Jan 21, 2011 Active Review Methods Continued: Stories from the Classroom
In my last post I described how I have been re-purposing the well-known ice-breaker Have You Ever? into Anyone Who as a strategy to engage participants in reflecting on or reviewing content from a lesson. I recently had great success using this game in adult staff training days, in guidance groups and in a middle school social studies class. In all of these experiences the level of involvement and discussion went beyond my original expectations. I found the game not only worked as an active review method but also led to engaging conversation, application of the subject material and served as a formative assessment.
I regularly work with students and teachers at a local school here in Vermont. Originally I was brought into the school to facilitate team-building activities to promote a positive school climate and help students practice social and emotional skills. Over the years my role has expanded to integrate the philosophy of experiential education into day-to-day practice, helping teachers differentiate their instruction methods and actively engage students in academic lessons. I have found there are some great activities that serve both team-building goals and as a method for teaching or reinforcing curricular content. Anyone Who is a great example of one these dual purpose activities.
Recently I used it with students in the 8th grade who had been studying Mid 19th Century US History. Their curriculum included topics such as Westward Expansion, the American Civil War and Reconstruction era. During one of my visits the social studies teacher and I went through the text book and pulled out key events, people and facts from the current chapter and formulated review questions such as: “Anyone who knows who Jefferson Davis was.” “Anyone who knows the outcome of the treaty of Guadalupe Hidalgo.” “Anyone who knows what the Pickwick Papers where.” “Anyone who can name the confederate states.” We wrote them on index cards and placed them on the question asking spot.
We found students were actively engaged in the game. Many students couldn’t help blurting answers out while they moved. If a person didn’t have the correct answer other students immediately jumped in to help in a friendly and supportive way.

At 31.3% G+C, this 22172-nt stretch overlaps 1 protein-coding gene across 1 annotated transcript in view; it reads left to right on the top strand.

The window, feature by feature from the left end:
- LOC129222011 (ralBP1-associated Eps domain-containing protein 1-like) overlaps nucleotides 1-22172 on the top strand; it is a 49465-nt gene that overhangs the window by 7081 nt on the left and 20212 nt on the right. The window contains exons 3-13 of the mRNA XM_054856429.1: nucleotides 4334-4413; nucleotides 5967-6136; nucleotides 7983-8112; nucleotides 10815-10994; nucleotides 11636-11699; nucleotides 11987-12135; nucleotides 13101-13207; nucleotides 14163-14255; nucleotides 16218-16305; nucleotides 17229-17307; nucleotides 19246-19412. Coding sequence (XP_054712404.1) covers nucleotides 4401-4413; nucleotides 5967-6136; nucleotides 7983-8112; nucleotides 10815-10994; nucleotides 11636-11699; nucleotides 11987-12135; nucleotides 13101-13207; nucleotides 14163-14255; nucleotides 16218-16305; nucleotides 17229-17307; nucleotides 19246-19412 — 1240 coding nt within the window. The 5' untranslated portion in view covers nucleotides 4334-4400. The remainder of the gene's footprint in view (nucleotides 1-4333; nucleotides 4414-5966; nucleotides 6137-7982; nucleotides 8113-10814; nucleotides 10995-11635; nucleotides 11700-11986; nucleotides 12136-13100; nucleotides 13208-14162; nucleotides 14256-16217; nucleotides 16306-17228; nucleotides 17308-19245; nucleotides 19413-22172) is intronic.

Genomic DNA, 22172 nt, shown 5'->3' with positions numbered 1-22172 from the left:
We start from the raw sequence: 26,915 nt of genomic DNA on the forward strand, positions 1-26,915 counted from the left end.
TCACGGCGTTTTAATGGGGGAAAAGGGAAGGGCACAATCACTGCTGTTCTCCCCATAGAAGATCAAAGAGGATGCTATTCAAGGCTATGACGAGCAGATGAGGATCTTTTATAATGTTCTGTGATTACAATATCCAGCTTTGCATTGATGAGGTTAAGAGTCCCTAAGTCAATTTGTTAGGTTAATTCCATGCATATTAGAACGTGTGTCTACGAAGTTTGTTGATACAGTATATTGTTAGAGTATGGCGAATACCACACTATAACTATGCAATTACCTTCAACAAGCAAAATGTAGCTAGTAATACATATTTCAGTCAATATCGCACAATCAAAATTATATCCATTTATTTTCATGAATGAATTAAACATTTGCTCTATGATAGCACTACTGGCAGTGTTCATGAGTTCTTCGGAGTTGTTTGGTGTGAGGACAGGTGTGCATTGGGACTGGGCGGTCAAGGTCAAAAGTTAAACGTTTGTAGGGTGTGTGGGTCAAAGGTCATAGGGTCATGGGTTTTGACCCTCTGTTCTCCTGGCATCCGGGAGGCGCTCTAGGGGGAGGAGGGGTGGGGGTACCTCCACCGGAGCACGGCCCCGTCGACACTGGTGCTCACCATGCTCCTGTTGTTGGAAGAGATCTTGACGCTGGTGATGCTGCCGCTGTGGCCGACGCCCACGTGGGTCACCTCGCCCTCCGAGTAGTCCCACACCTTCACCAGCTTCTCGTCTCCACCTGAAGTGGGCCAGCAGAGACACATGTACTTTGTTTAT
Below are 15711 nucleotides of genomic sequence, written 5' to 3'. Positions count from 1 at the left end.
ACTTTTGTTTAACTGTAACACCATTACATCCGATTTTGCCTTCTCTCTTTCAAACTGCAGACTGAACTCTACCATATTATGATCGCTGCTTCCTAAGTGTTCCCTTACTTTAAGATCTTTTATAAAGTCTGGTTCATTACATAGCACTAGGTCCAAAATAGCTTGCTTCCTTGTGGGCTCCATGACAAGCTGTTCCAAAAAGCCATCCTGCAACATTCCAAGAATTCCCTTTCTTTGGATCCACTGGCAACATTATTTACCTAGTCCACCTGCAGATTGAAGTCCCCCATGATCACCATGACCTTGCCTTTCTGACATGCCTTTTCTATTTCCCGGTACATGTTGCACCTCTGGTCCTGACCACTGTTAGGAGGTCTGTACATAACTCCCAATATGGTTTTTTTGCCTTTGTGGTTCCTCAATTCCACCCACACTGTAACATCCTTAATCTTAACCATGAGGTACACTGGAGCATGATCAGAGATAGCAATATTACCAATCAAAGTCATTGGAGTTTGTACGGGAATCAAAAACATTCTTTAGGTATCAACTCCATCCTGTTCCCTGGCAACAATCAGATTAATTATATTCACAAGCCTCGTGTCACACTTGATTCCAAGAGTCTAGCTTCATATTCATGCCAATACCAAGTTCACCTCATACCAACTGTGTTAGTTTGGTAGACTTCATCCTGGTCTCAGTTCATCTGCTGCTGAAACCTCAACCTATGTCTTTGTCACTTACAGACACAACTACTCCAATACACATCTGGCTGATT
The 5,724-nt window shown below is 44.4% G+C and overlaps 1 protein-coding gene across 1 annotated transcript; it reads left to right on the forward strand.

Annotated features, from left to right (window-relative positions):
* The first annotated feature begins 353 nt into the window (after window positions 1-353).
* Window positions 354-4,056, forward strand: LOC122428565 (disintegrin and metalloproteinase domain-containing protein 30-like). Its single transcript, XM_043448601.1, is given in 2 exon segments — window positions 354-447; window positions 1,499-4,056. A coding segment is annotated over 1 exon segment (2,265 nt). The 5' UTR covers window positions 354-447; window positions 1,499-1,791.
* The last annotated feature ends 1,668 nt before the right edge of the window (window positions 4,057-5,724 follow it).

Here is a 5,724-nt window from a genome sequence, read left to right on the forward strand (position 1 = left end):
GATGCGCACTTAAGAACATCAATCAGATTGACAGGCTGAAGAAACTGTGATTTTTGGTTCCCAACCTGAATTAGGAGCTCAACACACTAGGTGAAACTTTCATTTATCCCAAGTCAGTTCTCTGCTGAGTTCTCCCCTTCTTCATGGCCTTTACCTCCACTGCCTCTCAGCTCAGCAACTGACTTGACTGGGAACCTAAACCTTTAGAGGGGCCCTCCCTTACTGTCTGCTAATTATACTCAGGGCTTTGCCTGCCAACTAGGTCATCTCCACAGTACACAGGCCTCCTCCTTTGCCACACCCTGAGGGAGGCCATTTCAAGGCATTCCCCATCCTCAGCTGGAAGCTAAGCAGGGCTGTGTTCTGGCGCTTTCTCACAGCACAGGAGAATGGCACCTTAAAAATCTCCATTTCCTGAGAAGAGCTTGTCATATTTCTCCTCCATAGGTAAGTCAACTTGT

When one student moved impulsively from their spot without knowing the answer and reached the question asking/answering spot, he froze for a moment and then asked me if he could ”phone a friend”. Immediately 5 other students pretended they had open phone lines to help their classmate out.
Students who in the past had not regularly raised their hands in class were actively moving and sharing answers throughout the game. The teacher gained new insights into the more introverted or previously less involved class member’s actual knowledge of the subject. It was great for the high achieving students in the group (who sometimes monopolize class discussions) to see that other students had knowledge and insights to offer the group.
As the game progressed students started to move beyond review questions and answers spontaneously engaging in detailed discussions around topics such as the impact of the railroad on the civil war, and the impact of Westward Expansion on modern day population and industry in their own state of Vermont. The best part was that students were leading the discussion!
I have also used “Anyone Who” in counseling and guidance groups and found it to be a great way to review factual information or introduce a subject with questions such as:
“Anyone who knows what empathy means”
“Anyone who can name one way to stop a fight without violence”
Though this activity is great for factual review and as a prelude to a lesson I am cautious when using it or any game to discuss feelings and experiences around sensitive issues such as bullying or substance abuse. Using a playful game to share feelings about tough issues could have the potential to trivialize serious and sensitive subjects, put group members in an emotionally unsafe environment for sharing, or cause a group to cross boundaries in a way that can be inappropriate for school settings. As with any activity, carefully consider how it fits with your group’s personality, development, goals and setting for best results.
Many educators report to me that they like Anyone Who because everyone is involved in the review even if they aren’t speaking out or moving from space to space. Those passively participating can still be learning from the dialogue and review.
The Have You Ever/Anyone Who activities can be used multiple times with the same group. I like to use the Have You Ever? version (see January 13th post) earlier on in a group’s experience together as a “get to know you” activity. Then later in the group’s process re-introduce the game as Anyone Who with the intention of reflection or review. It doesn’t matter if a group has played the game before it is different every time. When participants have familiarity and comfort with the structure of the game itself they are more willing to push their comfort zone with the questions at hand.
Variations on the “Have You Ever” activity are referenced in many publications; I first ran across it in Karl Rohnke and Steve Butler’s Quicksilver, 1995 Project Adventure/ Kendall Hunt Publishing.
Patrick Torrey contributed a reflective variation of a similar game “All My Neighbors Who” in the 2005 book A Teachable Moment-Cain, Cummings & Stanchfield.